Something strange is happening in the world of digital currency. When the Securities and Exchange Commission passed a harsh judgment last week on bitcoin, many expected the entire asset class to crumble.
Instead, the opposite has happened.
The SEC ruling, if you missed it, came down on Friday afternoon. The long-awaited decision, citing the possibility of fraud and market manipulation, rejected a proposal to create an exchange traded fund (ETF) for bitcoin, and threw cold water on hopes institutional investors would use the ETF to stock up on the currency. The market quickly punished bitcoin, driving its price down to around $1,050—a more than 15% drop from its highs earlier that day.
But when it came to other digital currencies, investors didn't bail on them. They started gobbling them up. These other currencies such as Ethereum and Ripple (there are dozens) aren't as famous as bitcoin but have been around for a while, and some people treat them as a proxy asset for bitcoin. Since the SEC decision, they've all shot up, some of them dramatically.
Here is a chart that shows how the prices have changed. The data is compiled from each currency's lowest price on March 10 (the day of the ruling) through Tuesday morning:
As you can see, Ethereum has made spectacular gains. The currency, which is tied to a popular new form of blockchain technology, is up around 60%. Dash, a less well-known bitcoin rival, is up about 59%.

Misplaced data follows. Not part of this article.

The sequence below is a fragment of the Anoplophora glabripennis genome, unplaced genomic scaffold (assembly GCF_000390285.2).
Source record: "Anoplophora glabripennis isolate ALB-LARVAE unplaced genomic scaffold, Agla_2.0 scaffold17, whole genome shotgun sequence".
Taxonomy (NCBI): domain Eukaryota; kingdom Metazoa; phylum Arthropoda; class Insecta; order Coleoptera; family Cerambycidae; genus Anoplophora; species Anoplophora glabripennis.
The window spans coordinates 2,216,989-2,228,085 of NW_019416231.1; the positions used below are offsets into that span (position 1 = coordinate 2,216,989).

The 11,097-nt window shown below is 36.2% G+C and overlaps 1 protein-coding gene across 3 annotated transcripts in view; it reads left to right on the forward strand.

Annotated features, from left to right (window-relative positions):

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The other surprise in chart is how nicely bitcoin has recovered from the SEC's punch last Friday. Here's a closer look, courtesy of Coindesk, of how its price has moved since Friday:
As you can see, bitcoin is nudging back towards its near all-time high of $1,300, which came amid a frenzy of speculation that a positive SEC ruling would send the price soaring.
For now, there is no clear explanation of why bitcoin recovered so quickly, or why the so-called "alt-currencies" like Dash initially rose when bitcoin fell. Some commentators have suggested the recent boom comes from new digital currency converts who learned about the assets as a result of the publicity surrounding the ETF decision. Others say the recent prices simply reflect the fact that digital currencies are a far more sturdy asset than they were two years ago, and their values can no longer be derailed by a bit of negative news.
It's also worth noting the SEC jolt from last week has brought about a change in the makeup of the overall market cap for digital currency. Note below how bitcoin's share of the pie has dropped about 10% since the news:
The upshot of this is that while bitcoin still clearly dominates the digital currency world, other assets—particularly Ethereum—may now be emerging as more than also-rans.